The Coldest Night at the Overflow Shelter

This has been a winter to remember. The text message came about 3 p.m. A man who signed up to work at a nearby church taking in homeless can’t make it. “Can you come in?”

A week ago I signed up as a back-up in case a volunteer had a problem. This was a big problem. It had only warmed up to 10 degrees on this February afternoon.

It snowed all day and stayed so cold I hadn’t bothered to get dressed. Just read and did some writing in my jammies because our apartment warmed up so slowly. It’s been a long time since I’ve seen a storm like we had this President’s Day.

“Sure, I’m still good with coming in if I’m needed.”

Only the second time I’ve worked the all-night shift at the Unitarian Church, I was needed. Lots of different people are helping out. Other churches in Springfield have also been taking in people with no place to shelter for the night.

I catch sleep on and off. Mainly I stay awake, as it’s required: one of the two shelter volunteers should be awake all night. Ted watches movies on his laptop. We have 17 men initially.

Near the basement door a table has coffee, hot chocolate and donated snacks. On the large plastic ‘sneeze protector’ of plexiglass someone has taped a photocopied sign: In case no one told you today: You are beautiful…

A volunteer named Jorge serves coffee and snacks for two hours as people settle in. He’s an engineer, he’ll be driving to Texas County to work overseeing a factory manufacturing electric parts. Ninety miles each way four days a week. Today, dangerous highways.

You are loved…

            Two guys are having trouble sleeping. We talk about all kinds of things, but mainly about Herman Melville because I’m auditing a class at Missouri State on Early American Literature. I’m reading Melville’s first book, Typee, about his jumping ship on a South Sea island, the hard life of sailors, and related adventures.

You are needed…

            This other guy tells me he’s ready to work, but is having trouble getting his paperwork together. “They want proof of address for me to get food stamps, but I don’t have an address and my birth certificate isn’t enough for them.”

You are alive for a reason…

Shortly after midnight a guy comes into the shelter with all his stuff in three thin plastic shopping bags. “I just got off from working at Denny’s,” he explains.

You are stronger than you think…

            At 2 a.m. I look up from the book I’m reading. It’s a woman rapping on the window by the door.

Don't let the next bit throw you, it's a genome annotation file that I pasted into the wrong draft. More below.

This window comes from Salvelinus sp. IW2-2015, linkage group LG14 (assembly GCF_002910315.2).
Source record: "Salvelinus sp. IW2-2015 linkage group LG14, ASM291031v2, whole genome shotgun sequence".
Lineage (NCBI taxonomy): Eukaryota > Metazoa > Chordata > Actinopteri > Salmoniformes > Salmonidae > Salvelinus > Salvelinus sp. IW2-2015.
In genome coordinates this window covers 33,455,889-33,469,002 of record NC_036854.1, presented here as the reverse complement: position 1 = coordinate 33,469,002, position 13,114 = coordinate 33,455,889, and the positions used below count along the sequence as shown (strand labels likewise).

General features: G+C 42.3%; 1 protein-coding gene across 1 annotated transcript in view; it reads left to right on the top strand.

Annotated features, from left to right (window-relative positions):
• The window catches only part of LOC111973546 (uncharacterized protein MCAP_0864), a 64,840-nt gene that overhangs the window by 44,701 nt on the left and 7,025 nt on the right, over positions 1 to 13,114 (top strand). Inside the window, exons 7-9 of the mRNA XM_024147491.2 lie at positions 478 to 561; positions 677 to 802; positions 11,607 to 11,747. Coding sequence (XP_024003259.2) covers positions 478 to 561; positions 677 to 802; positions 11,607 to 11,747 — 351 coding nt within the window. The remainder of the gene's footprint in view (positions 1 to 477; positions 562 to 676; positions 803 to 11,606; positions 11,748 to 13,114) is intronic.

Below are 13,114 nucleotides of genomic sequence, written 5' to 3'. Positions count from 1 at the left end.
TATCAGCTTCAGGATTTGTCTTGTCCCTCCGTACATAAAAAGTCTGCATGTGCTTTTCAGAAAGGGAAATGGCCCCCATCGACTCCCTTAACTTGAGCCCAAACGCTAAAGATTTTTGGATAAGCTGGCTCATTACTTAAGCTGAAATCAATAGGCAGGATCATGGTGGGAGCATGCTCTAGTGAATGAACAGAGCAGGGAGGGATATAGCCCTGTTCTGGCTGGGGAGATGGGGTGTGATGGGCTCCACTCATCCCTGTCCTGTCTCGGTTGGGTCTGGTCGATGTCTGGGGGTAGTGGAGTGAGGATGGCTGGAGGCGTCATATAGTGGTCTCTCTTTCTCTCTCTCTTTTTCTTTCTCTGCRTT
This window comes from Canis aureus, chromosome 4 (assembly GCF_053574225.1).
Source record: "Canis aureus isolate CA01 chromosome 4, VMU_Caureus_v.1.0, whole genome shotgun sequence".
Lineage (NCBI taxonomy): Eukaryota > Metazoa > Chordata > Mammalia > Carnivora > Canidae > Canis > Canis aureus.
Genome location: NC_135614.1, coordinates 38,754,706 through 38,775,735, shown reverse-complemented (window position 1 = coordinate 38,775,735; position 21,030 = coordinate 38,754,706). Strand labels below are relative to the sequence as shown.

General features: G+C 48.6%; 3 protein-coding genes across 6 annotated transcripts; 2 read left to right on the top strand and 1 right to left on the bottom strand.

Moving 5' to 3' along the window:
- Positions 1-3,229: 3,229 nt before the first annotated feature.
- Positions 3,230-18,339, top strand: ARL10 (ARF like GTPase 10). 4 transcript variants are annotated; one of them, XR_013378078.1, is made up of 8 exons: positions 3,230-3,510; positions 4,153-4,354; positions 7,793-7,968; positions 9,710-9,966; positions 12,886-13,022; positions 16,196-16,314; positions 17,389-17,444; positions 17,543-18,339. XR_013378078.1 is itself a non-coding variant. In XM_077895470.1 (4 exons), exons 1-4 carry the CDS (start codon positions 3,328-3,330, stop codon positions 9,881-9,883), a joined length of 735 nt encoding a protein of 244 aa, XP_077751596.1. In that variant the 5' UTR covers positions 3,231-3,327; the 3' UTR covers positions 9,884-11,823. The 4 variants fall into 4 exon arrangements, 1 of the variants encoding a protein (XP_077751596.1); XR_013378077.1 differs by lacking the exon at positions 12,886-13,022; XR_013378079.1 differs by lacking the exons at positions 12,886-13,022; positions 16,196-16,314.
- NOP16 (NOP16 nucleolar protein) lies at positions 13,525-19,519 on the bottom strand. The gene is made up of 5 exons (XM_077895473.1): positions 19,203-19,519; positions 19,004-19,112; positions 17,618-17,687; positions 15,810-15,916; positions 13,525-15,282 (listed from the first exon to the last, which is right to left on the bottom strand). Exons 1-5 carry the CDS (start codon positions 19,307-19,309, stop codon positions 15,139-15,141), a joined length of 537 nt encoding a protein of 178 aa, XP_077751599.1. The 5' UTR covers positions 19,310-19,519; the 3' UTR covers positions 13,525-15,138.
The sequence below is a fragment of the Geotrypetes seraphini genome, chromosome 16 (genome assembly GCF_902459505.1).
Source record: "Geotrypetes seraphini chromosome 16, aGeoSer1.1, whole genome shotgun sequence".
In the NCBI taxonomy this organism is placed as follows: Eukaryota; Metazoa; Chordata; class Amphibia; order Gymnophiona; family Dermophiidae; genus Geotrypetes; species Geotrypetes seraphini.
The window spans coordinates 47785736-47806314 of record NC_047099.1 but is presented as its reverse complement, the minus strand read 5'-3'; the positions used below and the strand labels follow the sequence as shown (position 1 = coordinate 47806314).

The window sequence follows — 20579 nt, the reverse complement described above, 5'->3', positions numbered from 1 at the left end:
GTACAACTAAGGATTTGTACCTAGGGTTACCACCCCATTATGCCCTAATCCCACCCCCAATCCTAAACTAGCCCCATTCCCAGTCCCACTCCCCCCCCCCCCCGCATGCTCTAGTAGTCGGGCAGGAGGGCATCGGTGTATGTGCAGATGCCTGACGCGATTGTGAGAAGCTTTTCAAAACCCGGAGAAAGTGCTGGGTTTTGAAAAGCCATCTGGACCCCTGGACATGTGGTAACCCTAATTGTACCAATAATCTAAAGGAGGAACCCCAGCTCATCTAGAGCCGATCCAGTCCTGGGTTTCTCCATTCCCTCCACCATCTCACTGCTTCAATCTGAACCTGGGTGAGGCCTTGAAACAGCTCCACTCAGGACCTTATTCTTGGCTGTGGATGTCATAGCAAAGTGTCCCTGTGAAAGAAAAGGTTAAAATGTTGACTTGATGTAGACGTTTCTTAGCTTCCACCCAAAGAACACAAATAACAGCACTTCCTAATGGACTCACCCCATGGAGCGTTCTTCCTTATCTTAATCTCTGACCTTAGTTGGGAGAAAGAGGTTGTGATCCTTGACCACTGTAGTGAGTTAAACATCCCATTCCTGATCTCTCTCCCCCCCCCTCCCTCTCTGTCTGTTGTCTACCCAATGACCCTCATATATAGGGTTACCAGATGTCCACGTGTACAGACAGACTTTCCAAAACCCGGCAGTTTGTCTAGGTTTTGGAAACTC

“Eden Village said I should could by here,” she explains. She’s wearing a blanket over her head and coat to keep out the cold. I show her to a cot.


You are going to get through this…

            Another guy comes to the snack table in the middle of the night. His neighbor is hassling him. I go over and talk with the neighbor, who has lots of issues, a lot of anger. But he listens. He mainly needs some extra clothes which have been donated to the church for homeless. I bring out different sweat shirts. Finally he agrees one is right for him, nice and heavy.

I’m glad you are alive…

Lots of coughing echoes across the big basement room filled with sleep. Occasional snoring. They put on their COVID 19 masks when they come out for snacks. Mainly they sleep, mostly still in their clothes wrapped in blankets. Ted or I check the room each hour. No one wants to talk in the earliest, coldest time before dawn.

Don’t give up…

            Ted turns on the lights at 6:30 a.m. Most everyone’s up. Some are going outside for a smoke. “It’s -12 degrees out there,” Ted says in amazement.

A big guy comes in, smiling, only a few teeth. “I see you got those big brown shoes in there. I think they might fit me.” They do, he’s happy and says, “Always good to have a little extra room for more socks in cold weather.”

A little after 7 a.m. the bus arrives. In less than ten minutes, everyone’s gone. Ted and I do the initial clean up, spraying a bleach mix on the cots and pillows. It’s all fixed for other volunteers, who sweep and get everything ready for the next evening.

Yes, you are loved by a huge community…

Leave a Comment

Your email address will not be published. Required fields are marked *

Scroll to Top